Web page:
1963 Jaguar E-Type Lightweight Continuation
- Known as “Car 0”
- The first of seven new Lightweight E-Types built by Jaguar Classic
- Built to the original 1963 specification; includes FIA and HTP documentation
- Used as the North American press car; rebuilt prior to delivery
- Wide-angle 3.8-liter with triple Weber carburetors
- Offered from its original owner; as-new condition with 717 miles
- Includes 1:8 scale Amalgam model and Bremont Jaguar presentation case with watch
THE LIGHTWEIGHT E-TYPE
In 2014, Jaguar picked up where they left off in the 1960s and produced an additional six examples of the revered Lightweight E-Types. However, that number did not include this E-Type, “Car 0,” the first such Lightweight built for promotional use by Jaguar Classic. Not “replicas,” these were brand-new cars built as the originals had been, using the original engineering blueprints and designs as well as much of the original materials and methods. Further, the cars were given chassis numbers not utilized in the original production—thus “completing” the Lightweight E-Type model run. Needless to say, the project drew a great deal of attention, and the Jaguars were eagerly snapped up by private collectors.
The new Lightweight E-Type (LWE) was based on a unibody built by JLR of Whitley, England, and fully wrapped in aluminum panels, which reduces its weight by 250 pounds over the production steel bodies; the shell was reproduced using detailed scans of an original lightweight body. The grade of aluminum and the forming methods were both the same used in the 1960s. It is important to note that while techniques such as high-strength aluminum alloys and bonded structures are now available and could have been used, they intentionally were not, as they would have invalidated the cars for historic racing events. To that end, a roll cage was mounted as standard equipment. The only components uprated have been for safety and durability, such as later oil and water temperature gauges and Willans safety harnesses.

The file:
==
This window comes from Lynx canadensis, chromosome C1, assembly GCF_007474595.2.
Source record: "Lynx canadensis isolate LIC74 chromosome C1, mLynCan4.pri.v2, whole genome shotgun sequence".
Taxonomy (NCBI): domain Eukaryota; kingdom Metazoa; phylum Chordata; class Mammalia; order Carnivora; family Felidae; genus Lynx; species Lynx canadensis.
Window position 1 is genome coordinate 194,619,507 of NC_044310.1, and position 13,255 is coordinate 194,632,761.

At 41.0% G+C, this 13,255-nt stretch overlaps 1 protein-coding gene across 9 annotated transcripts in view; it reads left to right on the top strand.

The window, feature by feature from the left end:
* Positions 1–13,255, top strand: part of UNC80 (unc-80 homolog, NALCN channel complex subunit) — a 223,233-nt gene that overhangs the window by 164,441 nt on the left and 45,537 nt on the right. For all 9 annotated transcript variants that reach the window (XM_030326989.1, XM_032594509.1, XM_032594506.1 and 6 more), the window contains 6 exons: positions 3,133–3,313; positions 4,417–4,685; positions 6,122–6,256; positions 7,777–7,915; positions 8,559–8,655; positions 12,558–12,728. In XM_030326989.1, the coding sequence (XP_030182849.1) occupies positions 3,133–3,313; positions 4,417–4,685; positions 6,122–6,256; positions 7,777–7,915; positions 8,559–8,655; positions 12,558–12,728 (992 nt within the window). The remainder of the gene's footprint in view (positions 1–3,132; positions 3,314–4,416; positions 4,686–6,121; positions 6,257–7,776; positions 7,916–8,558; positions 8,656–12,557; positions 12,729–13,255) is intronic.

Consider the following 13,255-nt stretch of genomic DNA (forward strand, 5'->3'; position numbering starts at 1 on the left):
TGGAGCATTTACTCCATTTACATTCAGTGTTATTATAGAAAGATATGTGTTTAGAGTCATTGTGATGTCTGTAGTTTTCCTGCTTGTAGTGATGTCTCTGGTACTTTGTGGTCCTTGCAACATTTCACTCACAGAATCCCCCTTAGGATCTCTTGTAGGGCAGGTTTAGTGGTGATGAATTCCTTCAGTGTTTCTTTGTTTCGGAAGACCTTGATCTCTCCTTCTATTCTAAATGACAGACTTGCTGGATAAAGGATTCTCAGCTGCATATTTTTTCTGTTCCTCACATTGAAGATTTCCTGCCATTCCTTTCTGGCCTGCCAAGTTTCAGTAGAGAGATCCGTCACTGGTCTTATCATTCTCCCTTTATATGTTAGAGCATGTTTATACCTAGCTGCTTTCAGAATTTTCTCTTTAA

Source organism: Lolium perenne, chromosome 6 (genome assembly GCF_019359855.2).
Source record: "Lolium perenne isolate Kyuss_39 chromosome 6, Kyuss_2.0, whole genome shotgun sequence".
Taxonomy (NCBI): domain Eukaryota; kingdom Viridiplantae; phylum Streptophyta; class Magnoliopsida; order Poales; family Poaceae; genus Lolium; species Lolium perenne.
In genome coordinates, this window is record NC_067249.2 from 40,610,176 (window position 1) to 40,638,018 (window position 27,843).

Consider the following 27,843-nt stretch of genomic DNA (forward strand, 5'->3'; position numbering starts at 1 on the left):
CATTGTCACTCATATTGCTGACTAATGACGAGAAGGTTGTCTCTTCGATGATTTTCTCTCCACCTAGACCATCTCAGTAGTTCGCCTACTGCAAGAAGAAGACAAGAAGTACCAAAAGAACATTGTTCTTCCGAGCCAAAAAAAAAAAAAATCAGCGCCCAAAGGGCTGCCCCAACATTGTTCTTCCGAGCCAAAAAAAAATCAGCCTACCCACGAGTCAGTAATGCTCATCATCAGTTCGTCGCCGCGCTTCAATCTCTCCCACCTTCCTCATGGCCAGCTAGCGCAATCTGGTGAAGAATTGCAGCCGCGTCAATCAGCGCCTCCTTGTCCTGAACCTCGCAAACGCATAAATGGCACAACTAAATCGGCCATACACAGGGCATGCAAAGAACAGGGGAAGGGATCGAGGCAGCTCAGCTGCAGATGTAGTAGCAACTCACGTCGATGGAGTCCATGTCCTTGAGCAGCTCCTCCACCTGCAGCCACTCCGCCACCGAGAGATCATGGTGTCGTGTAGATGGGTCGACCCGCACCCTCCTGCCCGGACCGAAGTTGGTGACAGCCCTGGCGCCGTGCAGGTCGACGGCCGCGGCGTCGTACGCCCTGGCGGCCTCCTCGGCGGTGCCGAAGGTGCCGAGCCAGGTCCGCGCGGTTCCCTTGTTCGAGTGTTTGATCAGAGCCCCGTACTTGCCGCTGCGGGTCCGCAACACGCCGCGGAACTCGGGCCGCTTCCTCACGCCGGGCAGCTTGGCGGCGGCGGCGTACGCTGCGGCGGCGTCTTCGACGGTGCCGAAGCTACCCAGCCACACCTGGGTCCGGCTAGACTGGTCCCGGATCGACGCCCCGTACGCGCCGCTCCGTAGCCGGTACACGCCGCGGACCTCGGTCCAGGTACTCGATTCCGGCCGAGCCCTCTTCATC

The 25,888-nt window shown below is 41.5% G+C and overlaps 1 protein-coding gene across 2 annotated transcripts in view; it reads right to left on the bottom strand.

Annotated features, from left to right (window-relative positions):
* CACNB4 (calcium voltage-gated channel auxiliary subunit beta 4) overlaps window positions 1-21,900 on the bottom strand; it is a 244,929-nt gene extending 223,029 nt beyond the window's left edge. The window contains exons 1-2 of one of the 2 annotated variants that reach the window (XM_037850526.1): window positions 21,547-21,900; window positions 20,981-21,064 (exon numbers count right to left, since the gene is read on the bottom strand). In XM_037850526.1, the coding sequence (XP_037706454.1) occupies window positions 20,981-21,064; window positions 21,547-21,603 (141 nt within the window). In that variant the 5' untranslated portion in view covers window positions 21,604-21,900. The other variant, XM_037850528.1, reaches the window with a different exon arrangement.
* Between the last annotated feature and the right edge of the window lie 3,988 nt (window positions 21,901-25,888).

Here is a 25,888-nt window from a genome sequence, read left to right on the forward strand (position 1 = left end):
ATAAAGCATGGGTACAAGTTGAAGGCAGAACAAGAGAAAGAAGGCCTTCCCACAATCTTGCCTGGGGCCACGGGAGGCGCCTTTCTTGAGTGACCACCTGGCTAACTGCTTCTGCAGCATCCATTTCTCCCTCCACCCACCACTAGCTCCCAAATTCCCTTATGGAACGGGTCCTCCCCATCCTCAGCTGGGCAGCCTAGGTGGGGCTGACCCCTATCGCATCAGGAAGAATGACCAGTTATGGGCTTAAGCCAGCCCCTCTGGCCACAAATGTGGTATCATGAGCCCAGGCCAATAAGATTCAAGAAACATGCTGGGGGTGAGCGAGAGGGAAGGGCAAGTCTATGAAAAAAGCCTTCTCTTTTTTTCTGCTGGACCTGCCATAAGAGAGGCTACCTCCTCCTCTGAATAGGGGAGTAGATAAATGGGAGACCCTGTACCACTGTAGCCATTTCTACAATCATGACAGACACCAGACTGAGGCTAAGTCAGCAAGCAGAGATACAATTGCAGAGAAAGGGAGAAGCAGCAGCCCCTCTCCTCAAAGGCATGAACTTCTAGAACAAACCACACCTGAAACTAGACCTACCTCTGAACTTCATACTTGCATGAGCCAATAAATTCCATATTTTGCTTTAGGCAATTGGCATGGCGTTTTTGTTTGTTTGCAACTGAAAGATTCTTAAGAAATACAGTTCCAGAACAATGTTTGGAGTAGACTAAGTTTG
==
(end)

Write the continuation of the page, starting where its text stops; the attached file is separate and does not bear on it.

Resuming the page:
The engine is a Crosthwaite & Gardiner–built 3.8-liter inline-six with an aluminum block with steel liners, significantly reducing weight over the front wheels, and featuring a “wide-angle” aluminum head, dry-sump lubrication system, and either fuel injection or three Weber 45DCOE carburetors. Jaguar quoted over 300 horsepower and 280 foot-pounds of torque at 4,500 rpm, delivered to the rear axle via a close-ratio, fully synchronized four-speed transmission and single-plate clutch. Additional lightweight mechanical components included the radiator, oil cooler, and expansion tank for the coolant. The suspension was fitted with upgraded shock absorbers, controlling the front torsion bars and rear coil springs, while steering is handled by a stock E-Type rack-and-pinion system. Larger 12.25 in. brake discs were mounted at the front, while the perforated 15-inch-diameter wheels were correctly cast of magnesium.
CHASSIS NUMBER S 851001
The LWE offered here, chassis number S 851001, was equipped with a 3.8-liter, six-cylinder engine with triple Weber carburetors and “wide-angle” cylinder head. This car, dubbed “Car 0,” was utilized by Jaguar Classic as a North American press car, widely seen in promotional materials and magazines as well as at the Rolex Monterey Motorsports Reunion on the Jaguar Special Vehicle Operations stand. Afterward, it was returned to the factory and rebuilt to “new” condition prior to delivery to the current owner. Today, offered from the Elkhart Collection, it has been only gently and occasionally used and now has only 717 miles recorded. Offered with the car is the original presentation, a booklet featuring this very car, a Bremont Jaguar Lightweight E-Type presentation case with watch, and a highly detailed 1:8 scale Amalgam model of this very car.
This is believed to be only the second of the seven new Lightweight E-Types to be offered on the open market, and the opportunity to acquire it from its original collection, with limited mileage and its original accoutrements, is a priceless one. It will place its new owner in a very small club indeed, one of only seven persons who can enjoy the reborn Lightweight’s unbelievable, evocative performance, worthy of the legend.